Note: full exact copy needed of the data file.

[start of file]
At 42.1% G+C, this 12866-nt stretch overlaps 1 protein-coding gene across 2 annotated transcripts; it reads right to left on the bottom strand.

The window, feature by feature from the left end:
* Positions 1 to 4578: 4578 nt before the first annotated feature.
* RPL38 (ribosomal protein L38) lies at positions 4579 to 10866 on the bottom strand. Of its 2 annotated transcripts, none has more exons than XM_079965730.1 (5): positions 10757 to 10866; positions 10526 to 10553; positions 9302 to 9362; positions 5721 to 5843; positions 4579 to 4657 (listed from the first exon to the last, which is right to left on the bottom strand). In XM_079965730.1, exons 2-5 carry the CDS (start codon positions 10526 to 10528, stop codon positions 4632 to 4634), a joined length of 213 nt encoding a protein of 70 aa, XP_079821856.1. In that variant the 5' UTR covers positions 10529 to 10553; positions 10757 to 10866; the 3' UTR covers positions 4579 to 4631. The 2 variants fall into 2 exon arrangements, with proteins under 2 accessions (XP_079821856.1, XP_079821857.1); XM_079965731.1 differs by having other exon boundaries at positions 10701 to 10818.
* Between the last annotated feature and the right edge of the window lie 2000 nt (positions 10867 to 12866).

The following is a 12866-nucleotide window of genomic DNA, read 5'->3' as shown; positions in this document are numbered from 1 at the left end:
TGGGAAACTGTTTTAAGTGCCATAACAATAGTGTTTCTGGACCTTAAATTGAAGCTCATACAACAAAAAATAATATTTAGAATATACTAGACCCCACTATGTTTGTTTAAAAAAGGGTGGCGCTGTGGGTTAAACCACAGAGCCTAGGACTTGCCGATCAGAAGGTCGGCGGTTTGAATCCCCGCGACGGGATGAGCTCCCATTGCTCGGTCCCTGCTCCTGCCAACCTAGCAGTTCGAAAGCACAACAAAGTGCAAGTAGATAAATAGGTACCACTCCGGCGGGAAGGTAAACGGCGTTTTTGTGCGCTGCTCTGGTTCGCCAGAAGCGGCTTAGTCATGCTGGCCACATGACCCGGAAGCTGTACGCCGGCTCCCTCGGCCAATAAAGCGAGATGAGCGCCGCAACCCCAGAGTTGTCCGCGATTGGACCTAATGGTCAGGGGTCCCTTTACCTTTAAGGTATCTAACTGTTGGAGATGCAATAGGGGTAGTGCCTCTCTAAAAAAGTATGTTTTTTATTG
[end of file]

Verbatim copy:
At 42.1% G+C, this 12866-nt stretch overlaps 1 protein-coding gene across 2 annotated transcripts; it reads right to left on the bottom strand.

The window, feature by feature from the left end:
* Positions 1 to 4578: 4578 nt before the first annotated feature.
* RPL38 (ribosomal protein L38) lies at positions 4579 to 10866 on the bottom strand. Of its 2 annotated transcripts, none has more exons than XM_079965730.1 (5): positions 10757 to 10866; positions 10526 to 10553; positions 9302 to 9362; positions 5721 to 5843; positions 4579 to 4657 (listed from the first exon to the last, which is right to left on the bottom strand). In XM_079965730.1, exons 2-5 carry the CDS (start codon positions 10526 to 10528, stop codon positions 4632 to 4634), a joined length of 213 nt encoding a protein of 70 aa, XP_079821856.1. In that variant the 5' UTR covers positions 10529 to 10553; positions 10757 to 10866; the 3' UTR covers positions 4579 to 4631. The 2 variants fall into 2 exon arrangements, with proteins under 2 accessions (XP_079821856.1, XP_079821857.1); XM_079965731.1 differs by having other exon boundaries at positions 10701 to 10818.
* Between the last annotated feature and the right edge of the window lie 2000 nt (positions 10867 to 12866).

The following is a 12866-nucleotide window of genomic DNA, read 5'->3' as shown; positions in this document are numbered from 1 at the left end:
TGGGAAACTGTTTTAAGTGCCATAACAATAGTGTTTCTGGACCTTAAATTGAAGCTCATACAACAAAAAATAATATTTAGAATATACTAGACCCCACTATGTTTGTTTAAAAAAGGGTGGCGCTGTGGGTTAAACCACAGAGCCTAGGACTTGCCGATCAGAAGGTCGGCGGTTTGAATCCCCGCGACGGGATGAGCTCCCATTGCTCGGTCCCTGCTCCTGCCAACCTAGCAGTTCGAAAGCACAACAAAGTGCAAGTAGATAAATAGGTACCACTCCGGCGGGAAGGTAAACGGCGTTTTTGTGCGCTGCTCTGGTTCGCCAGAAGCGGCTTAGTCATGCTGGCCACATGACCCGGAAGCTGTACGCCGGCTCCCTCGGCCAATAAAGCGAGATGAGCGCCGCAACCCCAGAGTTGTCCGCGATTGGACCTAATGGTCAGGGGTCCCTTTACCTTTAAGGTATCTAACTGTTGGAGATGCAATAGGGGTAGTGCCTCTCTAAAAAAGTATGTTTTTTATTG